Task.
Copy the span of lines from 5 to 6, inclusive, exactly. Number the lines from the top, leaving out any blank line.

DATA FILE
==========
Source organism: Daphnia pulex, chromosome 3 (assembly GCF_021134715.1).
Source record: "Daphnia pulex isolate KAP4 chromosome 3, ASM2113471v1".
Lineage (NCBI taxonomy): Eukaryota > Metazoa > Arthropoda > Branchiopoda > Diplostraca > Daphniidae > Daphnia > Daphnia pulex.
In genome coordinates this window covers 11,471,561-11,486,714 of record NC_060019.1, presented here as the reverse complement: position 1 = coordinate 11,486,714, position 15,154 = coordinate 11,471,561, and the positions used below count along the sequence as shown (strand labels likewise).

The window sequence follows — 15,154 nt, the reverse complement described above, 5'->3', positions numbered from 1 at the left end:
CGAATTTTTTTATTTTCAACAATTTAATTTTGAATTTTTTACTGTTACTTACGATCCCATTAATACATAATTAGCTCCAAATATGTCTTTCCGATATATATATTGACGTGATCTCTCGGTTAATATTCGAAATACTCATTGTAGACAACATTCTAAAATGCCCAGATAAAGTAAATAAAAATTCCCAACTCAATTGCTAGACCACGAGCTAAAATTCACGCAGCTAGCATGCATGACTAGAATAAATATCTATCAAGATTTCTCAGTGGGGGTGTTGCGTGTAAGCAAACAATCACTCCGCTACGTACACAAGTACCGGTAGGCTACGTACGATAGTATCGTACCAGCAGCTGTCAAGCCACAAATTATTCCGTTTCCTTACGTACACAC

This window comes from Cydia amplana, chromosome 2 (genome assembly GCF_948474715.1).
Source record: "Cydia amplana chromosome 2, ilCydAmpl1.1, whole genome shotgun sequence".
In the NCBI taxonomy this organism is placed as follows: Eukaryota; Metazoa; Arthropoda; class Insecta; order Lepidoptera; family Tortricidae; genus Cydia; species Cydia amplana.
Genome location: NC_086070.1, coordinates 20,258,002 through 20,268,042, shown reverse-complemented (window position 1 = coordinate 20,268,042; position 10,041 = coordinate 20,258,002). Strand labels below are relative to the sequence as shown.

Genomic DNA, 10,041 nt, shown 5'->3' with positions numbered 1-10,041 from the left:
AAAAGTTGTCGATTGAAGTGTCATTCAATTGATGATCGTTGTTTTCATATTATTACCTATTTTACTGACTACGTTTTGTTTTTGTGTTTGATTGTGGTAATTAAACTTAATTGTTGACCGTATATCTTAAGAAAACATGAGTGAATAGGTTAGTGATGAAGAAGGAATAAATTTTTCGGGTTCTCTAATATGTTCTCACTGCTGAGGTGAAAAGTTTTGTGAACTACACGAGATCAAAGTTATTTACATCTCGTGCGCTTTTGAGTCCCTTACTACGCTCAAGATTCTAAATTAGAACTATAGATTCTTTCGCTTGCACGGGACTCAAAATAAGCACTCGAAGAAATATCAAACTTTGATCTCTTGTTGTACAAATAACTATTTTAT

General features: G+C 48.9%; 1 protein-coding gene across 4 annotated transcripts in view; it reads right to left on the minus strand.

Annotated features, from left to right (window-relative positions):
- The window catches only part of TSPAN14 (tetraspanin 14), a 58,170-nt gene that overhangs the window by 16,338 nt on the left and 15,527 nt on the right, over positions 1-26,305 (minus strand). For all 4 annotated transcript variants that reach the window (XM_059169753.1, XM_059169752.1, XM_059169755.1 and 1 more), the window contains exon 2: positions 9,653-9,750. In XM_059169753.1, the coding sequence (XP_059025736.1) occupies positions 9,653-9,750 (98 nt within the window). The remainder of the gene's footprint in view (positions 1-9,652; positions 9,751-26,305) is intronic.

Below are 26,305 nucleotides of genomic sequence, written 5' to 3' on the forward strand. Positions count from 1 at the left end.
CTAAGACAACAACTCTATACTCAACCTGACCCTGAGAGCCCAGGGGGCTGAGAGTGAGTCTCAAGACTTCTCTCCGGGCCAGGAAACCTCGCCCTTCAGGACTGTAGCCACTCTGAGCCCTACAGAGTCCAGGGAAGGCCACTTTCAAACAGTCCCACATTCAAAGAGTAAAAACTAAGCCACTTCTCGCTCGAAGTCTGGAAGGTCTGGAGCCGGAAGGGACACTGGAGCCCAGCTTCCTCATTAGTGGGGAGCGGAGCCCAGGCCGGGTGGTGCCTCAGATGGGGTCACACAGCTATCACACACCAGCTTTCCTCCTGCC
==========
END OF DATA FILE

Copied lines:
The window sequence follows — 15,154 nt, the reverse complement described above, 5'->3', positions numbered from 1 at the left end:
CGAATTTTTTTATTTTCAACAATTTAATTTTGAATTTTTTACTGTTACTTACGATCCCATTAATACATAATTAGCTCCAAATATGTCTTTCCGATATATATATTGACGTGATCTCTCGGTTAATATTCGAAATACTCATTGTAGACAACATTCTAAAATGCCCAGATAAAGTAAATAAAAATTCCCAACTCAATTGCTAGACCACGAGCTAAAATTCACGCAGCTAGCATGCATGACTAGAATAAATATCTATCAAGATTTCTCAGTGGGGGTGTTGCGTGTAAGCAAACAATCACTCCGCTACGTACACAAGTACCGGTAGGCTACGTACGATAGTATCGTACCAGCAGCTGTCAAGCCACAAATTATTCCGTTTCCTTACGTACACAC